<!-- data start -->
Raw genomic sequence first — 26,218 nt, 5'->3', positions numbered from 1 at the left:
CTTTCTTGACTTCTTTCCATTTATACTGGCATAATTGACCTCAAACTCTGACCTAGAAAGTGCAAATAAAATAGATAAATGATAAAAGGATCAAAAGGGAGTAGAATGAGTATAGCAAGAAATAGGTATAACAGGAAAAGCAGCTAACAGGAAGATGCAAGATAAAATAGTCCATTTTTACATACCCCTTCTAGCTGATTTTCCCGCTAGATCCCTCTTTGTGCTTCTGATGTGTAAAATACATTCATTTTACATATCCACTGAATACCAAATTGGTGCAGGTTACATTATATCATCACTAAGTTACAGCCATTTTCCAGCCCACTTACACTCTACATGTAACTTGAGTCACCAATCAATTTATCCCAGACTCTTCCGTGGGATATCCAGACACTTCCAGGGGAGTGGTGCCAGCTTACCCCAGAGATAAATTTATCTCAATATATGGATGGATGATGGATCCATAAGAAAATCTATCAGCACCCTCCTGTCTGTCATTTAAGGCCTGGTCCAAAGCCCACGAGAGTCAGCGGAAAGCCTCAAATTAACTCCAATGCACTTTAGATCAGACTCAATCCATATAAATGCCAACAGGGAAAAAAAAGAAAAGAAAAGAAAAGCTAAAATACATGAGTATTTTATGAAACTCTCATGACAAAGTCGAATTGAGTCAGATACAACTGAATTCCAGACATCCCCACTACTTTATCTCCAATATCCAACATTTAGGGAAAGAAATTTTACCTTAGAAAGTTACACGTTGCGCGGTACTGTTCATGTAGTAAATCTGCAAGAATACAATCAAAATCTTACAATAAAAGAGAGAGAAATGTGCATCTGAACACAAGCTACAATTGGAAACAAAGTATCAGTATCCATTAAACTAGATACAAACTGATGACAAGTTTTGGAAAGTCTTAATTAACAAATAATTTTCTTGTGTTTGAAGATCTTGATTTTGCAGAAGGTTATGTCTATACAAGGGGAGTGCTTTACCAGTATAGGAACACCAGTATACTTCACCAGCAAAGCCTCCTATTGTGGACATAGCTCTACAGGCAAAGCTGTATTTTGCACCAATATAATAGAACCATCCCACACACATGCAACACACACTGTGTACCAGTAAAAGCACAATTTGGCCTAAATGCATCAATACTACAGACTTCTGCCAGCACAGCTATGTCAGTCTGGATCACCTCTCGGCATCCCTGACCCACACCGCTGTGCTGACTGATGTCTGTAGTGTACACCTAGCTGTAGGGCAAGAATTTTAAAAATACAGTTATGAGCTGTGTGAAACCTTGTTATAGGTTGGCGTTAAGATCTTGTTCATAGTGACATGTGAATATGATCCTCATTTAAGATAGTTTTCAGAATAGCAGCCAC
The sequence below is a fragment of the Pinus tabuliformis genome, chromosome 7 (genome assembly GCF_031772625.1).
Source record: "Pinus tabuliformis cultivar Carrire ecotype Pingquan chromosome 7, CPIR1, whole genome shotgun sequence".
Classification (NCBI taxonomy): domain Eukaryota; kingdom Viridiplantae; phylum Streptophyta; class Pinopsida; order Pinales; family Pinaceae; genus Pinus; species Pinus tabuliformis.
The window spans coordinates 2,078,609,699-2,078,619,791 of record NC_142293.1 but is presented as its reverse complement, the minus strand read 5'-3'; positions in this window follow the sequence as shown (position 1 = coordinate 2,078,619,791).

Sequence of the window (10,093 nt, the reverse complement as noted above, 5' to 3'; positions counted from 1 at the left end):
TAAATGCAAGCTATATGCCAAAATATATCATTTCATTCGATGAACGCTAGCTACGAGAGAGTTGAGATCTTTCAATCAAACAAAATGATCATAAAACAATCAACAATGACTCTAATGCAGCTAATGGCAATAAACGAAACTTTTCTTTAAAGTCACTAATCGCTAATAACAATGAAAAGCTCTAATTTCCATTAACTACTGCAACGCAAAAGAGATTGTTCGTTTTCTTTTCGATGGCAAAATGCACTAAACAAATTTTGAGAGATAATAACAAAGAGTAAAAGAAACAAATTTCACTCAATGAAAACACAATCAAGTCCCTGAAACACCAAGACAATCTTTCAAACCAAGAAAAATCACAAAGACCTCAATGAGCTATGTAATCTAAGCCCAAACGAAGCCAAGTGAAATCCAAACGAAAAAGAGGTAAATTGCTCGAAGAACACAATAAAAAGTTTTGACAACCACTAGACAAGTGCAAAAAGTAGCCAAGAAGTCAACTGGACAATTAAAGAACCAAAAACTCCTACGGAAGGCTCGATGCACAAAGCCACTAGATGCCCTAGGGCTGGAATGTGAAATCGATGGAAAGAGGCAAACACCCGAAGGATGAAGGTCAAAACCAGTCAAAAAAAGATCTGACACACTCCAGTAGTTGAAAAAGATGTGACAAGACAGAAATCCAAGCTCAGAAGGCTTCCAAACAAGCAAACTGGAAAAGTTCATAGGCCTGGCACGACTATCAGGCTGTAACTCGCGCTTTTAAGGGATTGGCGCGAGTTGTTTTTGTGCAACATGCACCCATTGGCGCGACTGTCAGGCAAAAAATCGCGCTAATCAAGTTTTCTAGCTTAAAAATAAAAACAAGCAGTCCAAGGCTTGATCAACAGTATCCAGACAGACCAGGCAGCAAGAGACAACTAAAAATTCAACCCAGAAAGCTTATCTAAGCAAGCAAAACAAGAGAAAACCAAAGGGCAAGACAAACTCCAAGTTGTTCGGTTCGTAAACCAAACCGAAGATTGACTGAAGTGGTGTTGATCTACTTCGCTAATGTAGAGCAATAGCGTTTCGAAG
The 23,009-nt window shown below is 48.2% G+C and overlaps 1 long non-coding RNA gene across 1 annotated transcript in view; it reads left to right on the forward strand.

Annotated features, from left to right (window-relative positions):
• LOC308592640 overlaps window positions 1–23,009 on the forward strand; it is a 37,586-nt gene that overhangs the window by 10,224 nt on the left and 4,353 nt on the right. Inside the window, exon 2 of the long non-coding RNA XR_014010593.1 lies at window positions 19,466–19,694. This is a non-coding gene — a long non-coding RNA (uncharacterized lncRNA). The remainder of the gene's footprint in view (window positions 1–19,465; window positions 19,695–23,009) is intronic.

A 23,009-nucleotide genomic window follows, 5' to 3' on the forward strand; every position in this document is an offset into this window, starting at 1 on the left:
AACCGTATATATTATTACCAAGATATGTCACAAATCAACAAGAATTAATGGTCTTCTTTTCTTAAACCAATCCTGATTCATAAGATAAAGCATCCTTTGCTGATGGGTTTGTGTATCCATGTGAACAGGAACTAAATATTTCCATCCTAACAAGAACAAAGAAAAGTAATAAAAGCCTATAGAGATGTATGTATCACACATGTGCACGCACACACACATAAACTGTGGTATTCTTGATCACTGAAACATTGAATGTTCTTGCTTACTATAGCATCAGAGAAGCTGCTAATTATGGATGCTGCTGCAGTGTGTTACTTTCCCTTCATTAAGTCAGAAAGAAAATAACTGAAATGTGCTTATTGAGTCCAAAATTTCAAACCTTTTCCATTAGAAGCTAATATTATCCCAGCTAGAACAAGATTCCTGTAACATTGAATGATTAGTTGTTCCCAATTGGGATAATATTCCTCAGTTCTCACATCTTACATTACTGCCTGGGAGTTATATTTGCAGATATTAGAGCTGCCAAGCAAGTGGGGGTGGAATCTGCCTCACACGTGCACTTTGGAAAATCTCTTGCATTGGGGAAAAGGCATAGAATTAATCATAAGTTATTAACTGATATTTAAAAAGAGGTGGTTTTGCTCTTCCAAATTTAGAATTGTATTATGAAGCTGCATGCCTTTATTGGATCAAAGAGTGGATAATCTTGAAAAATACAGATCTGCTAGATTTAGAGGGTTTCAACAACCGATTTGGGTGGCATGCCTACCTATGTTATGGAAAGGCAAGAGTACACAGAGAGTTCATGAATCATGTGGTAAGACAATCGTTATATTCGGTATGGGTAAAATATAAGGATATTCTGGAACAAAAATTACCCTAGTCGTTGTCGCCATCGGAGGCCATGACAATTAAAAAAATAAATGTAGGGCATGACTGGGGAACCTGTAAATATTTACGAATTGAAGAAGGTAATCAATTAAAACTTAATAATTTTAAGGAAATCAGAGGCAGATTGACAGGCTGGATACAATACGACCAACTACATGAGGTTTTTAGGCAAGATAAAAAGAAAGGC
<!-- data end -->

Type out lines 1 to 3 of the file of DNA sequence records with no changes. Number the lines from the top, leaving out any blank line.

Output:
Raw genomic sequence first — 26,218 nt, 5'->3', positions numbered from 1 at the left:
CTTTCTTGACTTCTTTCCATTTATACTGGCATAATTGACCTCAAACTCTGACCTAGAAAGTGCAAATAAAATAGATAAATGATAAAAGGATCAAAAGGGAGTAGAATGAGTATAGCAAGAAATAGGTATAACAGGAAAAGCAGCTAACAGGAAGATGCAAGATAAAATAGTCCATTTTTACATACCCCTTCTAGCTGATTTTCCCGCTAGATCCCTCTTTGTGCTTCTGATGTGTAAAATACATTCATTTTACATATCCACTGAATACCAAATTGGTGCAGGTTACATTATATCATCACTAAGTTACAGCCATTTTCCAGCCCACTTACACTCTACATGTAACTTGAGTCACCAATCAATTTATCCCAGACTCTTCCGTGGGATATCCAGACACTTCCAGGGGAGTGGTGCCAGCTTACCCCAGAGATAAATTTATCTCAATATATGGATGGATGATGGATCCATAAGAAAATCTATCAGCACCCTCCTGTCTGTCATTTAAGGCCTGGTCCAAAGCCCACGAGAGTCAGCGGAAAGCCTCAAATTAACTCCAATGCACTTTAGATCAGACTCAATCCATATAAATGCCAACAGGGAAAAAAAAGAAAAGAAAAGAAAAGCTAAAATACATGAGTATTTTATGAAACTCTCATGACAAAGTCGAATTGAGTCAGATACAACTGAATTCCAGACATCCCCACTACTTTATCTCCAATATCCAACATTTAGGGAAAGAAATTTTACCTTAGAAAGTTACACGTTGCGCGGTACTGTTCATGTAGTAAATCTGCAAGAATACAATCAAAATCTTACAATAAAAGAGAGAGAAATGTGCATCTGAACACAAGCTACAATTGGAAACAAAGTATCAGTATCCATTAAACTAGATACAAACTGATGACAAGTTTTGGAAAGTCTTAATTAACAAATAATTTTCTTGTGTTTGAAGATCTTGATTTTGCAGAAGGTTATGTCTATACAAGGGGAGTGCTTTACCAGTATAGGAACACCAGTATACTTCACCAGCAAAGCCTCCTATTGTGGACATAGCTCTACAGGCAAAGCTGTATTTTGCACCAATATAATAGAACCATCCCACACACATGCAACACACACTGTGTACCAGTAAAAGCACAATTTGGCCTAAATGCATCAATACTACAGACTTCTGCCAGCACAGCTATGTCAGTCTGGATCACCTCTCGGCATCCCTGACCCACACCGCTGTGCTGACTGATGTCTGTAGTGTACACCTAGCTGTAGGGCAAGAATTTTAAAAATACAGTTATGAGCTGTGTGAAACCTTGTTATAGGTTGGCGTTAAGATCTTGTTCATAGTGACATGTGAATATGATCCTCATTTAAGATAGTTTTCAGAATAGCAGCCAC
The sequence below is a fragment of the Pinus tabuliformis genome, chromosome 7 (genome assembly GCF_031772625.1).